Local residents eager to learn more about the current health of the trees in the Avenue of Honour attended community information sessions held in Queenscliff and Point Lonsdale on Saturday 24 October.
Council has now completed Phase 1 of the project to raise awareness regarding the results of the tree assessments, sharing the key findings from the consultant’s report and to keep the community informed of the immediate tree management actions (which includes the removal of 3 trees over the next 2-3 years and immediate tree pruning).
The objectives of the Tree Management and Replacement Plan was to determine the extent of the Avenue, conduct an existing tree audit and maintenance plan, consult with the community regarding the condition of the trees and to develop an implementation timeline for tree planting and tree management.
The two information sessions were well attended, with 25 residents meeting to hear from Homewood Consulting in Queenscliff and 14 residents in Point Lonsdale.
Homewood Consulting provided a detailed presentation which reviewed the health of all existing trees along the Avenue and provided details as to their current condition and Useful Life Expectancy.
The consultants also provided advice about the maintenance and management of existing trees to ensure public safety and to protect the health of the Avenue and individual trees.
Tree audit and health check
Mature Monterey Cypress line both sides of the Bellarine Highway through the Narrows towards Flinders street. Clearly there is more than one age class, and there is some conjecture over the definitive extent of the Avenue of Honour.
Homewood Consulting used historical aerial photography to define the age classes and to determine as to which trees were planted when and ultimately, which trees formed part of the original Avenue of Honour planted in 1918.
The original 1918 plantings for the Avenue of Honour were said to run “from the foot of Convent Hill” westward, “towards the Point” and Homewood Consulting were able to view aerial photographs from the 1920s and 30s which confirmed this.
50 trees were originally planted which went all the way up to Smith Street on both sides of the road, today 32 remain and you can see in the presentation on Council’s website where these trees are located.
The Flinders Street trees first appear in aerial photographs taken sometime between 1940 and 1950.
These trees are not part of the WWI Avenue of Honour; however there are remains of concrete bases at some of the trees providing strong evidence that they were commemorative plantings. A local resident recalls planting these trees as a young schoolboy in 1945 as part of a school Arbor Day. The timing of the plantings suggests they may have been related to soldiers who fought in World War II, although this is uncertain.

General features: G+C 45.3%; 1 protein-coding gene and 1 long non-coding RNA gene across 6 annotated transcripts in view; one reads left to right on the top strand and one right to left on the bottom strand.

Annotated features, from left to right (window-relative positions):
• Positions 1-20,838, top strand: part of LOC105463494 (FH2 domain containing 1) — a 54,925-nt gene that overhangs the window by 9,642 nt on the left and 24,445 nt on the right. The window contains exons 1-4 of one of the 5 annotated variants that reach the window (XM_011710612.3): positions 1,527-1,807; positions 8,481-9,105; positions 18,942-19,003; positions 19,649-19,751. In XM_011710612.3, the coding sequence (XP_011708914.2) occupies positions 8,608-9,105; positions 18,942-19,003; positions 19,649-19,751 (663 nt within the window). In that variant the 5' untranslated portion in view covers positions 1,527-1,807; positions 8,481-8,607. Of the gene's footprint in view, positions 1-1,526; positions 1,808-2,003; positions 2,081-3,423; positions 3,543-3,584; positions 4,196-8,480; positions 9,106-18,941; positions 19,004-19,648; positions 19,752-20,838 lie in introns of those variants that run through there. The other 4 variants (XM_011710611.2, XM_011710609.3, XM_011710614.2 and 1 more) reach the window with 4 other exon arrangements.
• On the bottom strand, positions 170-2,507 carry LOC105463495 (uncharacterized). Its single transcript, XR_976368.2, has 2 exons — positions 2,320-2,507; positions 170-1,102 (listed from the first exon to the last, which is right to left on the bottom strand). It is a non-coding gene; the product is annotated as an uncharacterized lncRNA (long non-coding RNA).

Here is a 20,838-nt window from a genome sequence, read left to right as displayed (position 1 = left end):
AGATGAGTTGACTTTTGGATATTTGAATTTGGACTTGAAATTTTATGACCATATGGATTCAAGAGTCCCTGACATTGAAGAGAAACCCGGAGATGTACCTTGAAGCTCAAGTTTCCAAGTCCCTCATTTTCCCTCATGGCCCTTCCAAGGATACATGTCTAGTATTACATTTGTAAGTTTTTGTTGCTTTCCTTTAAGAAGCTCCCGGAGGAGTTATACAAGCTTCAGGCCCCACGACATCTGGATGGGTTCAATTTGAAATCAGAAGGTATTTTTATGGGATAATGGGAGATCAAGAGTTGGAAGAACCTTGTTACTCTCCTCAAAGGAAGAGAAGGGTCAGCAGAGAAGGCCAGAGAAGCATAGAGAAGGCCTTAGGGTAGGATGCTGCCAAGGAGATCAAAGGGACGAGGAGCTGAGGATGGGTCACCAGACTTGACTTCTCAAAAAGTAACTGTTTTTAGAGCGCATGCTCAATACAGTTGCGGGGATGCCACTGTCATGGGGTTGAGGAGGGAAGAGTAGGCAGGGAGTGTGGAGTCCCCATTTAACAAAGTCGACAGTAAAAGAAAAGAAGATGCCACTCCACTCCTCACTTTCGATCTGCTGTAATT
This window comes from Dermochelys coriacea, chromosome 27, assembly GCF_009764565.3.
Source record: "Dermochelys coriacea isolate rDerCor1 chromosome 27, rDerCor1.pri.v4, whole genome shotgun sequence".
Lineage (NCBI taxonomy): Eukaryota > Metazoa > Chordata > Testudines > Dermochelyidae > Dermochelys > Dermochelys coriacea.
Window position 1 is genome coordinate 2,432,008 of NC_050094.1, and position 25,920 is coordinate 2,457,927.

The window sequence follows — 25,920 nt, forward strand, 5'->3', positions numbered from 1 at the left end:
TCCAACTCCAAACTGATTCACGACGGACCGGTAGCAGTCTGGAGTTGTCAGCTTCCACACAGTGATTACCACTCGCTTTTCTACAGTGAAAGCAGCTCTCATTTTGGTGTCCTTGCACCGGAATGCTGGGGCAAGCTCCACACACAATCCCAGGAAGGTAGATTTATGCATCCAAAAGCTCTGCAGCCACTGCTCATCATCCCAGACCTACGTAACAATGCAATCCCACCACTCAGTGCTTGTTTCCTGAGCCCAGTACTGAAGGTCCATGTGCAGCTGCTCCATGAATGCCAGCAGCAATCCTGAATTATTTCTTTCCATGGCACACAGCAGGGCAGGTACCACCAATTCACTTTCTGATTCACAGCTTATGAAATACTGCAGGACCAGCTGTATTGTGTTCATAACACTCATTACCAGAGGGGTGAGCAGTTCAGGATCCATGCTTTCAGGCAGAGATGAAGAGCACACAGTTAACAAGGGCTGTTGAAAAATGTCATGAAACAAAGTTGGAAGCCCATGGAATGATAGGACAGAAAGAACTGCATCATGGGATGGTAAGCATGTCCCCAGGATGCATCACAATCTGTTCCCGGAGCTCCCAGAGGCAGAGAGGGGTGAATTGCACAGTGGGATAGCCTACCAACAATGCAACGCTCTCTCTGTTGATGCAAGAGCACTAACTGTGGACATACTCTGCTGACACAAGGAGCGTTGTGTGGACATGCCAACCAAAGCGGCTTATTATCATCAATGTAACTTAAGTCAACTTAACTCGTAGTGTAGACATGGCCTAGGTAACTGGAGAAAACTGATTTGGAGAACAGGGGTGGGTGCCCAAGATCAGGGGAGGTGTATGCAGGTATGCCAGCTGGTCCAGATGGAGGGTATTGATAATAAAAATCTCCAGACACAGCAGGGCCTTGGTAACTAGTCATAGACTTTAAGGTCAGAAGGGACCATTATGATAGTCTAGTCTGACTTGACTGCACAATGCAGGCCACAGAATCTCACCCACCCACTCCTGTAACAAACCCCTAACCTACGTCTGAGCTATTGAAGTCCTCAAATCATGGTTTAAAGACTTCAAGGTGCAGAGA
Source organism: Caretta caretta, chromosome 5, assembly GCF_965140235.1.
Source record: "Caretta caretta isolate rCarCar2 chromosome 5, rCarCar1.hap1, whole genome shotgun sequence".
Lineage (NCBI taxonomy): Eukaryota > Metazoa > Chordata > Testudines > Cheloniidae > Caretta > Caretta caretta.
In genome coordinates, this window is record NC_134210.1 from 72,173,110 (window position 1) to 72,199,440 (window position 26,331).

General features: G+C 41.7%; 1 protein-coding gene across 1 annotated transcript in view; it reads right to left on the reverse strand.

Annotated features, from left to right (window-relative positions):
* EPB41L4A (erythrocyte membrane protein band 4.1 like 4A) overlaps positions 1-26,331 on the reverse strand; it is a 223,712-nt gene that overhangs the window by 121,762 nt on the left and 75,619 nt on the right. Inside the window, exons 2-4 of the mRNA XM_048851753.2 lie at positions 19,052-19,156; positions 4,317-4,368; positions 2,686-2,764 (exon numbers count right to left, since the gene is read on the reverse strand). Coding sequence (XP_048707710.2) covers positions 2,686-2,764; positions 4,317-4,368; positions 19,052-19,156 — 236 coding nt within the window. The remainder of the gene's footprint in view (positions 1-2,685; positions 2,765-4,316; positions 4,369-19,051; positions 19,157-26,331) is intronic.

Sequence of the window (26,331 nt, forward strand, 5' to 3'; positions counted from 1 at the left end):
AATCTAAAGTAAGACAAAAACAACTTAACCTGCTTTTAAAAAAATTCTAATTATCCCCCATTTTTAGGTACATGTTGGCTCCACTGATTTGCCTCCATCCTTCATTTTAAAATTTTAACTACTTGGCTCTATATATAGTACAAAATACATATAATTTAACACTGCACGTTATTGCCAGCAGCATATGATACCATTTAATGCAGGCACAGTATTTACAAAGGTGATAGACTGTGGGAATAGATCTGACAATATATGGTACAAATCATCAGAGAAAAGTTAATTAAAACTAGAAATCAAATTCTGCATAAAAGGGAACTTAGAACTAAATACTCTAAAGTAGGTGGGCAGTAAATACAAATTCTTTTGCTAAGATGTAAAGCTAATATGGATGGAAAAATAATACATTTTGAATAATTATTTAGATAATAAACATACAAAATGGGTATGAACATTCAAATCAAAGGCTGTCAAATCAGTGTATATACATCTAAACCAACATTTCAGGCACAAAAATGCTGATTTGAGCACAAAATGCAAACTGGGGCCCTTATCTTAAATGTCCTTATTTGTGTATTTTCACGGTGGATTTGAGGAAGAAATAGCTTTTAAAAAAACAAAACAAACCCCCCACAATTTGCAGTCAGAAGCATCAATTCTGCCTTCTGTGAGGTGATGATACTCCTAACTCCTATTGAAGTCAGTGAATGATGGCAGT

Originally it appears there were 29 trees on both sides of Flinders Street, 12 of the original 29 remain today.
5 Monterey Cypress were planted either side of where the entrance to the Marine
Discovery Centre is now located, sometime between 1945 and 1950. Any historical associations regarding these trees are presently unknown.
Current impacts to the Avenue
All trees go through a natural life-cycle of establishment, growth, maturity, decline and eventually death and many of the Avenue of Honour trees are approaching the over maturity phase.
Since the initial plantings, adjacent residential land has been subdivided and crossovers and associated root compaction and damage are a particular problem for the Flinders Street trees and some of the Avenue of Honour trees. The location of these crossovers will impact the ability to replant in some areas and species
selection will be important to reduce conflict.
Unfortunately, pruning for power line clearance has the potential to substantially alter the form of a tree and can open the tree up to pest and disease complications. High and low voltage power lines are present on the southern side of Flinders Street, and
now significantly impact the ability to replant and recreate the avenue effect in this area for both the Flinders Street trees and the Avenue of Honour. The current location of overhead services will also have a substantial effect on species selection. Options to consider include undergrounding or bundling the powerlines.
There is no cure for Seiridium Canker and in significantly affected trees, replacement with either known tolerant cypress species or other unrelated plant species may be the only long-term option. Unfortunately there is no proven cure for this disease and while the plant is still alive the only real treatment option is to optimise growing conditions. This means making sure the trees are at maximum health.
At present it appears that the disease is progressing slowly through the mature trees in Queenscliff, with most trees just beginning to ‘brown off’. This is due to a combination of factors which are favouring disease resilience including site conditions and the generally mild climate experienced in Queenscliff. If Monterey Cypress is used to replant trees in Avenue of Honour, there is strong evidence to suggest that they will not be ultimately successful.
Borough of Queenscliffe Mayor Helene was pleased that local residents were so clearly interested in participating in planning for the future of the Avenue of Honour.
“This is great news for the Borough that the project has keen community interest and a genuine desire to build a plan for the trees that reflects it’s significance to our local history and to honour the local soldiers who fought in WWI,” Cr Cameron said.
“Council and Homewood Consulting will now undertake Phase 2 – Benchmarking and host community workshops in the new year to progress this important project,” Cr Cameron concluded.
A full copy of the presentation is available below.